Sir can I use this transformer for 5kva inverter sir? thanks

Osei, each channel will be subjected to 4000watts, therefore each FET will share 167/10 = 16.7 amps according to me, and power will be 24 x 16.7 = 400 watts

Thank you sir or should I call you teacher

It’s my pleasure Osei!

Sir Swagatam I have followed your link for a number of weeks now and I find it interesting. sir I want you help me on this

let me use you 3kva circuit with 3 fet transistors per channel sir

if I want to use 10 on each side , what will be the current consume by each transistor (irf 3205) under 24v battery and also what will be the maximum power delivered by the inverter

thank you sir

Osei, Please check the ID and VDS ratings of the mosfet through its datasheet, and multiply them to get the maximum tolerable wattage of the device. Make sure your expected power output is less than this, and the MOSFETs are mounted on heatsink.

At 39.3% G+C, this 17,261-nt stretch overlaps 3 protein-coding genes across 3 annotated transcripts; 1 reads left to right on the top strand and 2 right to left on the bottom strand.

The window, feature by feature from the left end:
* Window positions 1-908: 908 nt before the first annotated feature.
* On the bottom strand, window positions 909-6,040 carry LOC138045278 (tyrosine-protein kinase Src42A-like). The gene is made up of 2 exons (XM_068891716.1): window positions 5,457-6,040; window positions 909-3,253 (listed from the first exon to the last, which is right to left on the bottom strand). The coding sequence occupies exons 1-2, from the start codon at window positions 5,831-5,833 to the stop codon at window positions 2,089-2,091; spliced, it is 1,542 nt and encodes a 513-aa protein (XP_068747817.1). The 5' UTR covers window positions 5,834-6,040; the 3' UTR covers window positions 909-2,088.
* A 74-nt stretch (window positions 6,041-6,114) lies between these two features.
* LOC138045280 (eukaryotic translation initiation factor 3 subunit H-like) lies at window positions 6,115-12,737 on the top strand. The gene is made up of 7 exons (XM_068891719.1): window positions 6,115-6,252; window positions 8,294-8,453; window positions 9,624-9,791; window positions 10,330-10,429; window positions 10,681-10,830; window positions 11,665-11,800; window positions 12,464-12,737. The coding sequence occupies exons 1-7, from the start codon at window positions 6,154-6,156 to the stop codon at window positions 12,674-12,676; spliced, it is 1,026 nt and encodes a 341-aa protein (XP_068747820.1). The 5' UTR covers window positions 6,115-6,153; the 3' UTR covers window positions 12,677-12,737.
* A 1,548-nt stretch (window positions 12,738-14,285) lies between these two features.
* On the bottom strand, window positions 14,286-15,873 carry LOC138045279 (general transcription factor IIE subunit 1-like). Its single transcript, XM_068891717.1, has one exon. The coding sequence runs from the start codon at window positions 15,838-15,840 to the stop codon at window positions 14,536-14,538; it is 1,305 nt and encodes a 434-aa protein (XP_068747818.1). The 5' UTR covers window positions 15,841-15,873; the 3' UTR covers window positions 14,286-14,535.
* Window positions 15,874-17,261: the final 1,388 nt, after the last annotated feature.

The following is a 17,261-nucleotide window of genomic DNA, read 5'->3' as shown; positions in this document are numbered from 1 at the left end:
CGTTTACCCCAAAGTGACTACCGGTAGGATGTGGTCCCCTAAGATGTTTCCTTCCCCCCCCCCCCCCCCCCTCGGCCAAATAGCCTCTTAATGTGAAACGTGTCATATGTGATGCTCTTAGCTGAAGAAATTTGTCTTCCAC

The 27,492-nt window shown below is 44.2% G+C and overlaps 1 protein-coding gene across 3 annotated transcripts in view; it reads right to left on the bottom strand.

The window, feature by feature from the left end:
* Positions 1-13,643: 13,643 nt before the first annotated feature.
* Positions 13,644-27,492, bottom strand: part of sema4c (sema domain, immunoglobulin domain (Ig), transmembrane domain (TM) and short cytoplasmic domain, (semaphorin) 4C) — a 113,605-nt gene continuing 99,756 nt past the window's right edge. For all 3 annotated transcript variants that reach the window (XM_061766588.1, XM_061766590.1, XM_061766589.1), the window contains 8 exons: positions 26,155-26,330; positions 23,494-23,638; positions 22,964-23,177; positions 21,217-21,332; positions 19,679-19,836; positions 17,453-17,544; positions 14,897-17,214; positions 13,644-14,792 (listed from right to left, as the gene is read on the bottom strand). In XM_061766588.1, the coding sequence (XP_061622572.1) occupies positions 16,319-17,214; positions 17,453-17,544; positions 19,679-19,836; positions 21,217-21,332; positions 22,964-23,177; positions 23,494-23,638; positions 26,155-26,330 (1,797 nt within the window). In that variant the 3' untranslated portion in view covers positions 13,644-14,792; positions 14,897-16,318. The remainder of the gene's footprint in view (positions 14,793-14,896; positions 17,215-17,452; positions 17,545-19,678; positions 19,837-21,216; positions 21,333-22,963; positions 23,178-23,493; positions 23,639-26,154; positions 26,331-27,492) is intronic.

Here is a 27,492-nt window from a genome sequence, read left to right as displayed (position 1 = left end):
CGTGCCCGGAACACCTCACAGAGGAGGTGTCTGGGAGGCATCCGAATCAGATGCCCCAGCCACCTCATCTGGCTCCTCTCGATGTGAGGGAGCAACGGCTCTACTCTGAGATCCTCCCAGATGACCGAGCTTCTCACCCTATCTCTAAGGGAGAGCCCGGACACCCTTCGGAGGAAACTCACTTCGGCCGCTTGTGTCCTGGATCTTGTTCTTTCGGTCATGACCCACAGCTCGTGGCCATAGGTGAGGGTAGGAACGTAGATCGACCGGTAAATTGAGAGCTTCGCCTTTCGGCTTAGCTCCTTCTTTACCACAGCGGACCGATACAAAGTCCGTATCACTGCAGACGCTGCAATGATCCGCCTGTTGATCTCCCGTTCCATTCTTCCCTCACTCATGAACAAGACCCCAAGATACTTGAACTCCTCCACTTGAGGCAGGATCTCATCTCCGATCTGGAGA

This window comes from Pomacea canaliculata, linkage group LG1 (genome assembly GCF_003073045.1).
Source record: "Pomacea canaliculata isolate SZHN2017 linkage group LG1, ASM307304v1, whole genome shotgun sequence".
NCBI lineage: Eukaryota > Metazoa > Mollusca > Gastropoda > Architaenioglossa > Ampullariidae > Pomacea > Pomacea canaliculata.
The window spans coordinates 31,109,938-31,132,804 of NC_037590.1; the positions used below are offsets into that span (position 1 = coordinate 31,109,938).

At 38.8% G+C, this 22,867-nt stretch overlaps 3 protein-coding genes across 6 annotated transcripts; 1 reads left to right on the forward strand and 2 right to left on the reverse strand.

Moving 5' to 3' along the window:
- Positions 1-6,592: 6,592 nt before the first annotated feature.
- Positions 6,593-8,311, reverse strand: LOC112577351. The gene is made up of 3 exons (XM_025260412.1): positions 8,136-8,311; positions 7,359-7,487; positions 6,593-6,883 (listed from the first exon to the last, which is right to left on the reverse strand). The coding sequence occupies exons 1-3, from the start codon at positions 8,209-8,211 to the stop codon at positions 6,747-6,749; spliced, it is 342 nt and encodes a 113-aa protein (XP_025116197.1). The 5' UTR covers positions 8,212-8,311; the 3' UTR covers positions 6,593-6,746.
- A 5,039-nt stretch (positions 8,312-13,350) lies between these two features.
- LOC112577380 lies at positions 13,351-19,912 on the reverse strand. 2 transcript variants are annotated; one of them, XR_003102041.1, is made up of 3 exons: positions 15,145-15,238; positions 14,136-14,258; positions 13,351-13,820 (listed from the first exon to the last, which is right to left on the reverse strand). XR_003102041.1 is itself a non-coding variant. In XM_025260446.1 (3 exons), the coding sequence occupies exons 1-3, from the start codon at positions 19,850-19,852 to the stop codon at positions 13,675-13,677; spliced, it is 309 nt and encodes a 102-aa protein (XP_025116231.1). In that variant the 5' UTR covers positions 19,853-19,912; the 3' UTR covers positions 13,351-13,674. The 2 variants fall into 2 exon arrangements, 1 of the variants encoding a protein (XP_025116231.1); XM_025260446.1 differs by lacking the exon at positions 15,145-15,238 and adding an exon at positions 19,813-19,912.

Output power is decided by the transformer and the battery, the MOSFETs only work like switches and must be rated appropriately to handle and execute the specified amount of power.

thanks for your quick response sir

OK, thanks for your response. Am working on a 3kva inverter, how many mosfets do I use in total. Thanks

Good day sir,I have been following your post all this while and i find them motivating especially to people like me.

pls sir I need your help cocerning protecting my inverter .

and i dont really know some causes ,how can i go about it ;

some of them are ; mosfet got burnt ,unable to control the charging ,making noise that is fan make some umming noise when inverter is in use ,how do i protect my oscillator,…

Hi Ag, I have covered all these topics in this website, it will be difficult for me to explain all these separately through comments, you can search the topics through the search box, you might find some help

Hello sir Swagatam,

Thanks a lot for the article. The article didn’t cover how to accurately calculate the number of MOSFETs that will match a specific transformer and battery ratings in an inverter system. Kindly shed more light on that.

Anticipating your usual prompt response. Thanks.

Hello Godson,